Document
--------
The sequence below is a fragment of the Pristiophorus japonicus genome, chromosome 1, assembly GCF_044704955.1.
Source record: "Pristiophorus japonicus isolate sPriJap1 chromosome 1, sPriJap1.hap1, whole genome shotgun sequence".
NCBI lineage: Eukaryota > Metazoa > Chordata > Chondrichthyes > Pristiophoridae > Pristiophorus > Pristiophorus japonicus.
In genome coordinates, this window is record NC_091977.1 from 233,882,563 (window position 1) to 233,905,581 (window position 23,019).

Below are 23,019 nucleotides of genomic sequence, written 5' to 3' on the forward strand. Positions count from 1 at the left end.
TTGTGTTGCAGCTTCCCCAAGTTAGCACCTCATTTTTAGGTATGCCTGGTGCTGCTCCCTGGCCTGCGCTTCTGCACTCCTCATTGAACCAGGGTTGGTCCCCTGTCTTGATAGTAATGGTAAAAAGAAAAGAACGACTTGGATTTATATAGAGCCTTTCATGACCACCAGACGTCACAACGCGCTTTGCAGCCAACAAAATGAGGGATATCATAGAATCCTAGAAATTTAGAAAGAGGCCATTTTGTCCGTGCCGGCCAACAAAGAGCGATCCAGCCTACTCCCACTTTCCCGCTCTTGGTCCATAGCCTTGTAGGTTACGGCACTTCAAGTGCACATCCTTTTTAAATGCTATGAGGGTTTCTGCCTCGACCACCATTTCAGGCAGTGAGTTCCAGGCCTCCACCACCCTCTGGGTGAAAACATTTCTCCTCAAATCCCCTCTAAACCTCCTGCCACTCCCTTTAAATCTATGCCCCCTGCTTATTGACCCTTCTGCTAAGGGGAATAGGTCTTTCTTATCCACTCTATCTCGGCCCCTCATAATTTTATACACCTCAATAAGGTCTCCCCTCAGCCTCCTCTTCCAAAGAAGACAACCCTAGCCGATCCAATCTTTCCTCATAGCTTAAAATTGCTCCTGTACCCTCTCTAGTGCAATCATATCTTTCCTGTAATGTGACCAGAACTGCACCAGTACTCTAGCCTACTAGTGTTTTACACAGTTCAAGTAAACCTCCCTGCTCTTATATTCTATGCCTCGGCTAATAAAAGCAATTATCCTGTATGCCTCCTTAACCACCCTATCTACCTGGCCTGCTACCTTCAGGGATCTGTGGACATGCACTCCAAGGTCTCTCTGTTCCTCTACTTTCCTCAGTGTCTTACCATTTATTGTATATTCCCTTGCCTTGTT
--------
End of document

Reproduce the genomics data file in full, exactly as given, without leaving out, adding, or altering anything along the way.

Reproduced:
The sequence below is a fragment of the Pristiophorus japonicus genome, chromosome 1, assembly GCF_044704955.1.
Source record: "Pristiophorus japonicus isolate sPriJap1 chromosome 1, sPriJap1.hap1, whole genome shotgun sequence".
NCBI lineage: Eukaryota > Metazoa > Chordata > Chondrichthyes > Pristiophoridae > Pristiophorus > Pristiophorus japonicus.
In genome coordinates, this window is record NC_091977.1 from 233,882,563 (window position 1) to 233,905,581 (window position 23,019).

Below are 23,019 nucleotides of genomic sequence, written 5' to 3' on the forward strand. Positions count from 1 at the left end.
TTGTGTTGCAGCTTCCCCAAGTTAGCACCTCATTTTTAGGTATGCCTGGTGCTGCTCCCTGGCCTGCGCTTCTGCACTCCTCATTGAACCAGGGTTGGTCCCCTGTCTTGATAGTAATGGTAAAAAGAAAAGAACGACTTGGATTTATATAGAGCCTTTCATGACCACCAGACGTCACAACGCGCTTTGCAGCCAACAAAATGAGGGATATCATAGAATCCTAGAAATTTAGAAAGAGGCCATTTTGTCCGTGCCGGCCAACAAAGAGCGATCCAGCCTACTCCCACTTTCCCGCTCTTGGTCCATAGCCTTGTAGGTTACGGCACTTCAAGTGCACATCCTTTTTAAATGCTATGAGGGTTTCTGCCTCGACCACCATTTCAGGCAGTGAGTTCCAGGCCTCCACCACCCTCTGGGTGAAAACATTTCTCCTCAAATCCCCTCTAAACCTCCTGCCACTCCCTTTAAATCTATGCCCCCTGCTTATTGACCCTTCTGCTAAGGGGAATAGGTCTTTCTTATCCACTCTATCTCGGCCCCTCATAATTTTATACACCTCAATAAGGTCTCCCCTCAGCCTCCTCTTCCAAAGAAGACAACCCTAGCCGATCCAATCTTTCCTCATAGCTTAAAATTGCTCCTGTACCCTCTCTAGTGCAATCATATCTTTCCTGTAATGTGACCAGAACTGCACCAGTACTCTAGCCTACTAGTGTTTTACACAGTTCAAGTAAACCTCCCTGCTCTTATATTCTATGCCTCGGCTAATAAAAGCAATTATCCTGTATGCCTCCTTAACCACCCTATCTACCTGGCCTGCTACCTTCAGGGATCTGTGGACATGCACTCCAAGGTCTCTCTGTTCCTCTACTTTCCTCAGTGTCTTACCATTTATTGTATATTCCCTTGCCTTGTT